Democracy, Human Rights and Freedom
There is no country that can fully attain development when democracy, human rights and freedom are isolated. There is an assumption in Africa that people have rights and are free when they participate in democratic elections, but it is a contrary because voting by itself doesn´t mean you understand why and how to vote or have rights and freedom. About 90% of electorate in Africa don´t understand the electoral process, so they are not in the right process free to choose their leaders because they are deprived of their rights to participate in electoral education. Panelist will share their experiences on possible areas of intervention to help their audience understand the different implications and advantages involved in interlinking the different processes.
Mr. Nana Yaw Osei-Darkwa-Director-Youth Icons of Ghana
H.E. Rev. Edith Mutale-Zambian Ambassador to Sweden
Mr. Geofrey Etyang-Social Democratic Party, Sweden
Dr. Kobena Hanson-Africa Capacity Building Foundation
13.45 - 14.00 Coffee Break
14.00-15.00 Plenary Session 3 Hedénsalen
The most prosperous countries in the world are those that establish, nurture and protect their entrepreneurial environment. In the 2010 summit of entrepreneurship, president Obama stated in his speech that "Entrepreneurship is vital because throughout history, the market has been the most powerful force the world has ever known for creating opportunities and lifting people out of poverty". What role should governments in Africa play in order to identify and support Africa new generation of entrepreneurs and what is needed from the entrepreneurs themselves to meet up with the global entrepreneurial competiveness?
Any country economic and development competitiveness depends on its investments, both by the government and foreign investors. This can be achieved by the government investing in local infrastructure, supporting and leveling the playing field for foreign direct investment. What is needed for Africa to break this deadlock considering the potentials of Africa in terms of endowment with resources and new breed of African investors coming up every day?
Mr. Ayuk A. Ayukekbong-Secretary General of HelpAfrica Organization
Mr Patrick Bulundo, First Political Secretary, Zambia Embassy Sweden
Mr. Claes Torén, Honorary Consul of the Republic of Uganda in Stockholm
Dr. Kobena Hanson, Africa Capacity Building Foundation Zimbabwe
15.00-15.30 Networking Session
Friday 27 September
10.00-10.20 Presentation 3 Hedénsalen
Securing Africa Greatest Resource. To be presented by Mr. Folabi Giwa-Student of International Marketing at Linneus University, Sweden
10.20-10.40 Presentation 4 Hedénsalen
Sustainable forest management for local development, the case of mount cameroon national park. To be presented by the CEO of The Forgotten Green Heroes, Mrs Suzanne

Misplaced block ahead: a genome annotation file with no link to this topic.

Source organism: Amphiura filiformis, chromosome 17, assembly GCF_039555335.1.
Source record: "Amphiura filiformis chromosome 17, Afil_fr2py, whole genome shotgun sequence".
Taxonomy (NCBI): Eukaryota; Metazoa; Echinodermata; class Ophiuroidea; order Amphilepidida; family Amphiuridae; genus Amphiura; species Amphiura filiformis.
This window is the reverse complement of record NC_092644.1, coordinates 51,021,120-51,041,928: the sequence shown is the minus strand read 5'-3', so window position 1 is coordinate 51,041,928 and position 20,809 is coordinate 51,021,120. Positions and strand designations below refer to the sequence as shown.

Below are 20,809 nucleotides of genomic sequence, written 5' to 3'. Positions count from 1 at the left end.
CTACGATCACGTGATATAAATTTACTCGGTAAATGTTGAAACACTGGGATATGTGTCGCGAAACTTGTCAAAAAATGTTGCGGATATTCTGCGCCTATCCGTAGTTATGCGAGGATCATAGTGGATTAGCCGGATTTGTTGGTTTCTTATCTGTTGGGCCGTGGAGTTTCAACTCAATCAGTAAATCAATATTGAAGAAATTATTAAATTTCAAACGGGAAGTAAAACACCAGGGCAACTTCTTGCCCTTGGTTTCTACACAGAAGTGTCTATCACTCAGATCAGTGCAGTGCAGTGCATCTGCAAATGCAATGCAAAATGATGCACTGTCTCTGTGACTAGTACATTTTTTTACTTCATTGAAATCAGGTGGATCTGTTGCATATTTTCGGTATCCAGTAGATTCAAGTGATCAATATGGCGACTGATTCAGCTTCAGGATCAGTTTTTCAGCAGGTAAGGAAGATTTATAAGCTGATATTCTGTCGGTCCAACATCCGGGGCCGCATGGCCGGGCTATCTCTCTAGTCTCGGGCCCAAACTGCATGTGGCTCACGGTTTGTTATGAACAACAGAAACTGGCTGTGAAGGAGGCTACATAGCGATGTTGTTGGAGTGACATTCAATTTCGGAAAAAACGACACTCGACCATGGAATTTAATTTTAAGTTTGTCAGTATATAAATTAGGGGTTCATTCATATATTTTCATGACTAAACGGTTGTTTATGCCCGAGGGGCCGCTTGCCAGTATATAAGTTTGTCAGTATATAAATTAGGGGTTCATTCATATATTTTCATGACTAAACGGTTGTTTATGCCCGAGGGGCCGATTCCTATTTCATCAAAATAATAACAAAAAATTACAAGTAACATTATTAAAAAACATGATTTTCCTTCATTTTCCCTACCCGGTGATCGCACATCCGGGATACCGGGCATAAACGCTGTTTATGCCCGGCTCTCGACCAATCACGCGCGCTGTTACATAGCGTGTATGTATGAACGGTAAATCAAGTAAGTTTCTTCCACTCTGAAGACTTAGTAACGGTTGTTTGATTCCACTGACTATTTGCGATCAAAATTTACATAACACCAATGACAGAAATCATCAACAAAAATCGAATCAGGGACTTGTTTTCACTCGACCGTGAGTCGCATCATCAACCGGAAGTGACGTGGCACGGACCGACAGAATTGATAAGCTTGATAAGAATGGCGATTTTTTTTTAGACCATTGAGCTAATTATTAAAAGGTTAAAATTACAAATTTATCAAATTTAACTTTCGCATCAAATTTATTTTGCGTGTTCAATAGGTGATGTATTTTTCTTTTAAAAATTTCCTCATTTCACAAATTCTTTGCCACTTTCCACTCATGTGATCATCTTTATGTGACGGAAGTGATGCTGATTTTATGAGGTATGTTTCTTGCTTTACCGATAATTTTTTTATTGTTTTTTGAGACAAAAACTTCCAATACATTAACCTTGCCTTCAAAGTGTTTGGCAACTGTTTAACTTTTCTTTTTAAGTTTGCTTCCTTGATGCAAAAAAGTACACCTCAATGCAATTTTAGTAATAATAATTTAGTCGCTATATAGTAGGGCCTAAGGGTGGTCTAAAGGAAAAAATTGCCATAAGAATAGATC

- Nvenakeng, York University UK.
10.40-11.00 Presentation 5 Hedénsalen
The Role of Africa Diaspora in promoting development in Africa. To be presented by the President of Cameroon Diaspora, Mr. Alain Roger Pagou.
11.00-12.00 Plenary Session 4 Hedénsalen
Science and Technology:
According to the International Assessment of Agricultural science and Technology for Development (IAAST), agricultural science has focused on boosting production through the development of new technologies. It has achieved enormous yield gains as well as lower costs for large-scale farming. But this success has come at a high environmental cost. Furthermore, it has not solved the social and economic problems of the poor in developing countries, which have generally benefited the least from this boost in production. Today’s world is a place of uneven development, unsustainable use of natural resources, worsening impact of climate change, and continued poverty and malnutrition. Poor food quality and diets are partly responsible for the increase of chronic diseases like obesity and heart disease. Agriculture is closely linked to these concerns, including the loss of biodiversity, global warming and water availability.
The question is how Africa fundamentally rethink the role of agricultural knowledge, science and technology in achieving equitable development and sustainability.
Africa is endowed with enormous amount of renewable energy such solar energy, biomass and natural gas. How can African countries unlock these potentials to benefit development in the continent.
Mr. Ayuk A. Ayukekbong-Secretary General of HelpAfrica Organization
Dr. Kobena Hanson-Africa Capacity Building Foundation Zimbabwe
Mr. Per Skogsberg-Chairman, Swedish Central Africa Chamber of Comerce
Mr. Nana Yaw Osei-Darkwa, Director, Youth Icons of Ghana
12.00 - 13.00
13.00 - 14.00 Plenary Session 5 Hadénsalen
Education is the key to any meaningful development and it´s generally viewed as crucial for rapid economic growth, and essential if a government wants to increase the productivity of the poor and providing people with the skills they need to participate fully in the economy and in Society. But it is unfortunate that most African countries Educational policies doesn´t reflect a balance Educational approach that take into consideration all Educational sectors in order to make a significant progress in terms of national development.